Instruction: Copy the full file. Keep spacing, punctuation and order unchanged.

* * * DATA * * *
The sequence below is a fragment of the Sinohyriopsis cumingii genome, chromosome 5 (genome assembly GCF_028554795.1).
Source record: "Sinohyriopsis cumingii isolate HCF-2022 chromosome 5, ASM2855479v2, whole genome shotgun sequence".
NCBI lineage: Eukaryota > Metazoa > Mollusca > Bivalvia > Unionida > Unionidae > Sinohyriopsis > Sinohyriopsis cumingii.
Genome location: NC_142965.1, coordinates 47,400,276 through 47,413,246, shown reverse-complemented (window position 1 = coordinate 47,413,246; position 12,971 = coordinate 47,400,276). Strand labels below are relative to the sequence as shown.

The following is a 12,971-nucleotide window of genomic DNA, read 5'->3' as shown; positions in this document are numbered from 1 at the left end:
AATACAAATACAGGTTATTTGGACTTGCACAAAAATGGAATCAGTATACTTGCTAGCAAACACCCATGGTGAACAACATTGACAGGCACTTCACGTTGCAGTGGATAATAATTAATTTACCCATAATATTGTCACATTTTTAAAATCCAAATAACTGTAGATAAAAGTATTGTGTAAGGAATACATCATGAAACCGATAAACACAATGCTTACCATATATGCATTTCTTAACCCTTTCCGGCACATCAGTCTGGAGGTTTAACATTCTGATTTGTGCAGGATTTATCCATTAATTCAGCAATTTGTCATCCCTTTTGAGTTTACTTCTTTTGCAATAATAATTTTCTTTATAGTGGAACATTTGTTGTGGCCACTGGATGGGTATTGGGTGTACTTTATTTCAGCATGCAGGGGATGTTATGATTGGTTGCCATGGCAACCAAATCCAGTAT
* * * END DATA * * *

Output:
The sequence below is a fragment of the Sinohyriopsis cumingii genome, chromosome 5 (genome assembly GCF_028554795.1).
Source record: "Sinohyriopsis cumingii isolate HCF-2022 chromosome 5, ASM2855479v2, whole genome shotgun sequence".
NCBI lineage: Eukaryota > Metazoa > Mollusca > Bivalvia > Unionida > Unionidae > Sinohyriopsis > Sinohyriopsis cumingii.
Genome location: NC_142965.1, coordinates 47,400,276 through 47,413,246, shown reverse-complemented (window position 1 = coordinate 47,413,246; position 12,971 = coordinate 47,400,276). Strand labels below are relative to the sequence as shown.

The following is a 12,971-nucleotide window of genomic DNA, read 5'->3' as shown; positions in this document are numbered from 1 at the left end:
AATACAAATACAGGTTATTTGGACTTGCACAAAAATGGAATCAGTATACTTGCTAGCAAACACCCATGGTGAACAACATTGACAGGCACTTCACGTTGCAGTGGATAATAATTAATTTACCCATAATATTGTCACATTTTTAAAATCCAAATAACTGTAGATAAAAGTATTGTGTAAGGAATACATCATGAAACCGATAAACACAATGCTTACCATATATGCATTTCTTAACCCTTTCCGGCACATCAGTCTGGAGGTTTAACATTCTGATTTGTGCAGGATTTATCCATTAATTCAGCAATTTGTCATCCCTTTTGAGTTTACTTCTTTTGCAATAATAATTTTCTTTATAGTGGAACATTTGTTGTGGCCACTGGATGGGTATTGGGTGTACTTTATTTCAGCATGCAGGGGATGTTATGATTGGTTGCCATGGCAACCAAATCCAGTAT